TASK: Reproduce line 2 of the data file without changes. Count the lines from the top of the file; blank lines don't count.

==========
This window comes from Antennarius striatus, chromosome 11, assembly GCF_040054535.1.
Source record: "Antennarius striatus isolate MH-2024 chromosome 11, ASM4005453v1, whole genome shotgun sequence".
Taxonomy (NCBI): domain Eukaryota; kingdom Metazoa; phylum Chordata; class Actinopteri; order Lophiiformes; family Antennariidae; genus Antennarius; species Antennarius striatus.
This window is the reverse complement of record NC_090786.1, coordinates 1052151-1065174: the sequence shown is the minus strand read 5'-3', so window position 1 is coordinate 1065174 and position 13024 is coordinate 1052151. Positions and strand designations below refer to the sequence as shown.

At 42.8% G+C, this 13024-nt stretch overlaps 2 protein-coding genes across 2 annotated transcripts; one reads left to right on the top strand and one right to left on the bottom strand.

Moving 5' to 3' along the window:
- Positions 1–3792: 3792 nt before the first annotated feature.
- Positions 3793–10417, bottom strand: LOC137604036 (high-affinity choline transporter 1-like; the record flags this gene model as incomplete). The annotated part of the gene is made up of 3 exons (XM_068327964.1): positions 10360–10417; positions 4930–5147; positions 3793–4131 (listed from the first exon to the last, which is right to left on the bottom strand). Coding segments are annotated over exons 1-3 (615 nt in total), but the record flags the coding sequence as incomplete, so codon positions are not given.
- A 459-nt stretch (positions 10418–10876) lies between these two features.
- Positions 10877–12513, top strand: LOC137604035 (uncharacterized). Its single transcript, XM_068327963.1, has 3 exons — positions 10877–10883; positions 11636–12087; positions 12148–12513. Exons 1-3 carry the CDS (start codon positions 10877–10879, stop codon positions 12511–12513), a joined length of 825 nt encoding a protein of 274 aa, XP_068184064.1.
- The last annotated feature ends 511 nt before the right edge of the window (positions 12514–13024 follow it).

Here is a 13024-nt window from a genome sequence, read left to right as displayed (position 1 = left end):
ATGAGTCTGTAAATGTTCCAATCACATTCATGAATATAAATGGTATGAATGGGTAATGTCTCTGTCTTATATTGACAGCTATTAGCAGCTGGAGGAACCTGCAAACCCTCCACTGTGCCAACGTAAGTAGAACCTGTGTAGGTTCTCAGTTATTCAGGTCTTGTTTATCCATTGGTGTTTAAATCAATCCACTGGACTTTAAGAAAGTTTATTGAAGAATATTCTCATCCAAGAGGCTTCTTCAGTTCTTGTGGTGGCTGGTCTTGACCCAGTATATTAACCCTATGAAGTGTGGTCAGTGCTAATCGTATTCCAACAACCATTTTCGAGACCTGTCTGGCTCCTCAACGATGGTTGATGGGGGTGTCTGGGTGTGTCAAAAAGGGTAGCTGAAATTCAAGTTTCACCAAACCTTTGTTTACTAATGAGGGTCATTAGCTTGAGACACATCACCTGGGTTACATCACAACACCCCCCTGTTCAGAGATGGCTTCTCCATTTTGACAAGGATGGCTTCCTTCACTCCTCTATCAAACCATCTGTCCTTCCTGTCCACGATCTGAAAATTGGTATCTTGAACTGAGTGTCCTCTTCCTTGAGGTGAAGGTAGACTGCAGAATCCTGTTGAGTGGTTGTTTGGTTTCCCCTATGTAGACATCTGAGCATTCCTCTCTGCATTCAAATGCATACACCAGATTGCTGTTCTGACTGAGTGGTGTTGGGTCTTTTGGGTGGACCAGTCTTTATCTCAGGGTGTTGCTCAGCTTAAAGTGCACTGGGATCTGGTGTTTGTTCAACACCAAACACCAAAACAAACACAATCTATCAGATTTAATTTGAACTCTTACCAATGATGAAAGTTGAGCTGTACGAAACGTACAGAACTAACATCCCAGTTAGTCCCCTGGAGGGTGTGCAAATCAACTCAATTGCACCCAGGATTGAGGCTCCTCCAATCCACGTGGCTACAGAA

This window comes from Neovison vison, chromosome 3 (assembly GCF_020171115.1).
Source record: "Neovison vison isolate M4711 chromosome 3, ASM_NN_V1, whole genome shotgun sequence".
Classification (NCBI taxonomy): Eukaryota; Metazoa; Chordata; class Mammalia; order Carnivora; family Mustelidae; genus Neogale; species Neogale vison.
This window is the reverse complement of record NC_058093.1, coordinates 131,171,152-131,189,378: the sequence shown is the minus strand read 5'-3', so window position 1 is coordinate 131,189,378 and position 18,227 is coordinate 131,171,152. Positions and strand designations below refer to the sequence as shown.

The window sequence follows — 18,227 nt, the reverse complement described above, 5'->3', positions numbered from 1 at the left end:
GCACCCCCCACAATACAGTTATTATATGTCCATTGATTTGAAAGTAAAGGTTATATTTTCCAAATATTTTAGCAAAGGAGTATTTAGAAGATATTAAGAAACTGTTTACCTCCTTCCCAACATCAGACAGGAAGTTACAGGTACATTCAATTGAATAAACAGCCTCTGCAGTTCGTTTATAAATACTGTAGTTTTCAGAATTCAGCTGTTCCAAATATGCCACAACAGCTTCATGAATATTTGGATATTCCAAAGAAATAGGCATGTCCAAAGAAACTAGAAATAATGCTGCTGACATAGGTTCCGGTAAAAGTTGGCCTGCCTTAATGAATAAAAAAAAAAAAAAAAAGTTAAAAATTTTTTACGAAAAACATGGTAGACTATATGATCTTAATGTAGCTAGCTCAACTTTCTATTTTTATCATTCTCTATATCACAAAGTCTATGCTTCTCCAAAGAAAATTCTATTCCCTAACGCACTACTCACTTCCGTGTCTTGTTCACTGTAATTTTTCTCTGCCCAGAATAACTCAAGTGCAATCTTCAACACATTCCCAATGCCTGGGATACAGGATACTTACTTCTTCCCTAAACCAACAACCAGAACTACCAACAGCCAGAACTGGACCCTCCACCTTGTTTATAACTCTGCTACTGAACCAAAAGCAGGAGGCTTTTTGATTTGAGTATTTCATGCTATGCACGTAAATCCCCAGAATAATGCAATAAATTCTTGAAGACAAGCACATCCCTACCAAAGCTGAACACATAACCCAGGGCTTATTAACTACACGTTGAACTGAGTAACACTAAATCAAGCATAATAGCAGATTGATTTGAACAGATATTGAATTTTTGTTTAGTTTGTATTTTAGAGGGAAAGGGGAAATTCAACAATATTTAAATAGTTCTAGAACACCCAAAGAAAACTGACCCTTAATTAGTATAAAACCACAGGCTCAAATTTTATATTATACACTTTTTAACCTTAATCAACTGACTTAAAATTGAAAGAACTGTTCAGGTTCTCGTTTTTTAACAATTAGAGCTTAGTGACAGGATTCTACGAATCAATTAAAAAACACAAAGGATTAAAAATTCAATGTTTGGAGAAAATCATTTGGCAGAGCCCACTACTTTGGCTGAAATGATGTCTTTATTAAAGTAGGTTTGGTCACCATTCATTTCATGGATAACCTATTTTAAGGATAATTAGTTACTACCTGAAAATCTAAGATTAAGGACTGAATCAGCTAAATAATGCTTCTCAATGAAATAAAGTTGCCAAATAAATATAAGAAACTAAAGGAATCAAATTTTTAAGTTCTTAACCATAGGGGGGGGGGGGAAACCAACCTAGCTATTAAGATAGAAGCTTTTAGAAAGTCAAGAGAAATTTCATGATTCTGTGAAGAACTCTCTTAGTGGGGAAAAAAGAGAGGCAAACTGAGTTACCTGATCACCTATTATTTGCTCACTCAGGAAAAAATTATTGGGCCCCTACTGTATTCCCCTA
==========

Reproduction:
Source record: "Antennarius striatus isolate MH-2024 chromosome 11, ASM4005453v1, whole genome shotgun sequence".